The Rise of Text Art on Twitter: The Illustrations of @tw1tt3rart

@tw1tt3rart is a Twitter illustration project created by Matthew Haggett in the fall of 2009. At the time, Twitter was text-only, with no photos, GIFs, videos, website previews, or other visual media. @tw1tt3rart was a front-door ‘hack,’ using unicode characters to draw directly into tweets with lines, blocks, and other special characters.

@Tw1tt3rart began with abstract compositions, developing into its distinct illustrative style and focus on ‘pop culture’ subject matter by the 2010 World Cup when the account’s country/team tweets became its first viral content.

The account reached 100,000 followers in 2012.

@tw1tt3art’s illustrations have been retweeted and shared more than a million times. At the peak of its popularity, the account attracted press attention (Ad Week, The Atlantic, Wired Magazine, Huffington Post, Creativity Magazine, Hyperallergic, and more), created commission works and licensed art to high profile agencies and clients (Widen+Kennedy, SSK, Bravo Agency, Nike, Chevrolet, The Warhol Foundation), and was retweeted by well-known Twitter users (Twitter’s main account, Ashton Kutcher, Shepard Fairey, The Pompidou Center, Neil Gaiman, Amanda Palmer, MC Hammer, Tom Cruise.) @tw1tt3rart is the source of much on-line copy-and-paste text art that you see today.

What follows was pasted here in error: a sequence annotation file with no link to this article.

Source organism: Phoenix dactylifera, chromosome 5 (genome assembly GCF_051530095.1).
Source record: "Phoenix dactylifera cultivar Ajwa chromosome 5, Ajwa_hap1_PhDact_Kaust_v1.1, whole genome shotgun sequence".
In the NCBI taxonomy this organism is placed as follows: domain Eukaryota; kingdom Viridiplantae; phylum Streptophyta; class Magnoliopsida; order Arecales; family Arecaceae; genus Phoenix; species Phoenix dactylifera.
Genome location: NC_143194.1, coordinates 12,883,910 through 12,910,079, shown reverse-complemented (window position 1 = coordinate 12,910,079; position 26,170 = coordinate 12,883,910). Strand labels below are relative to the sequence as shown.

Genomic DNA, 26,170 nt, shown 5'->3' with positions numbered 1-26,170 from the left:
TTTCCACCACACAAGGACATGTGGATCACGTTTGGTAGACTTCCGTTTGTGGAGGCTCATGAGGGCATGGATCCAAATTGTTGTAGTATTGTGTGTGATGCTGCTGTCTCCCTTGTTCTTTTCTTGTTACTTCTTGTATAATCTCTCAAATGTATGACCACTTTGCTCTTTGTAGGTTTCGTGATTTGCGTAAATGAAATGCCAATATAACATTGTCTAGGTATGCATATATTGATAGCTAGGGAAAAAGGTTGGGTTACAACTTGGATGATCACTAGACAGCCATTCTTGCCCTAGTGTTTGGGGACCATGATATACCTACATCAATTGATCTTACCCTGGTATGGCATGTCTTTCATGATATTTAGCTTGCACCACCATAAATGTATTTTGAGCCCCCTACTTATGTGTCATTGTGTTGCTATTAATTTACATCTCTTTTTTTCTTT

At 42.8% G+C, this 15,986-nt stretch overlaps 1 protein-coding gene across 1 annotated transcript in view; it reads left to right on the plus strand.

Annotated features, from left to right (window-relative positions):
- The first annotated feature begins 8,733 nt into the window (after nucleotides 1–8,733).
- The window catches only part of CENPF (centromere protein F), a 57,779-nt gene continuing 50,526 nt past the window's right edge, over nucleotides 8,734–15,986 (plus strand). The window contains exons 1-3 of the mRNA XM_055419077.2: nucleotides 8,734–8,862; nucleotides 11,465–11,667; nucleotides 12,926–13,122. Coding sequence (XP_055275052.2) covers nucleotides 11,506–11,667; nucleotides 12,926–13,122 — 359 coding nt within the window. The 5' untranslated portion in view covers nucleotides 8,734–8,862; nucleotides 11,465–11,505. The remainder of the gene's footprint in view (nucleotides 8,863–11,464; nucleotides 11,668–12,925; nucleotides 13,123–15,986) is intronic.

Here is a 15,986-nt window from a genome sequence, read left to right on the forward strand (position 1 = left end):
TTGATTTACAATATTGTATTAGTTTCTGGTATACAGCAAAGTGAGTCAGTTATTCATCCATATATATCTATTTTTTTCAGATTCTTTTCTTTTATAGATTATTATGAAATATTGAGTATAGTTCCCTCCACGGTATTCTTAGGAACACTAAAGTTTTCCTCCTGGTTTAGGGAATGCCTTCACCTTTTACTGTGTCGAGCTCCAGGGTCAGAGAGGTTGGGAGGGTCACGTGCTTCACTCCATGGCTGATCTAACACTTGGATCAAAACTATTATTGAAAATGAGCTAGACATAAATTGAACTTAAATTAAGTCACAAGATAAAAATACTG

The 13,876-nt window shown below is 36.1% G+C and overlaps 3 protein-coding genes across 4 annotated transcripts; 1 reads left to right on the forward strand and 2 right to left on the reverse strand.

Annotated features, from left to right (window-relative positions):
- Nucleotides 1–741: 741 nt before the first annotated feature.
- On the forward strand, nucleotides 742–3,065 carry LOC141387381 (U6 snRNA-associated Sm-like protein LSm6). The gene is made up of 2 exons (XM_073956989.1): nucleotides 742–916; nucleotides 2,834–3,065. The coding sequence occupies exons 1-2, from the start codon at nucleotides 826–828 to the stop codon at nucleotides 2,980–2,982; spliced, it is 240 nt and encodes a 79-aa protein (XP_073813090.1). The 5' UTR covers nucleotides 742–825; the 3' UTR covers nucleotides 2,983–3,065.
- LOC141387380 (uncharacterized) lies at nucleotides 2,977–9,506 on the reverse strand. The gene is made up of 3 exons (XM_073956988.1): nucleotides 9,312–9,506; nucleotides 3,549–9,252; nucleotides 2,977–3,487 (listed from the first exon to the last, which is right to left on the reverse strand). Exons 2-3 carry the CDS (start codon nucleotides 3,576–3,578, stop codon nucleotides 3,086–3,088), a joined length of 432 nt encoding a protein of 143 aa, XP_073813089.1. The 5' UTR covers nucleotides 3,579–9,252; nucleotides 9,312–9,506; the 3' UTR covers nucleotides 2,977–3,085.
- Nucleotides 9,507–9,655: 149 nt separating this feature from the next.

2009: Biz Stone, the co-founder of Twitter, says @tw1tt3rart is “Wow.”

2011: Twitter says @tw1tt3rart is “Cool” and quote-tweets a Domo Kun illustration

As Twitter added in-feed media like images and later video, the visual environment of the platform underwent a radical transformation. As the years passed, the influence of @tw1tt3art dwindled in the context of a digital space crowded with graphics, images, and motion. It is an account of its time, developed during an earlier epoch of Twitter to harness quirks in the former system.

Still today @tw1tt3rart maintains a following over 65,000 and occupies a unique place in visual Twitter’s landscape. For example, in 2020, the United States Postal Service’s most successful Tweet was a licensed illustration from @tw1tt3rart that received about 150K engagements.

2020: Who’s a good dog? This dog is.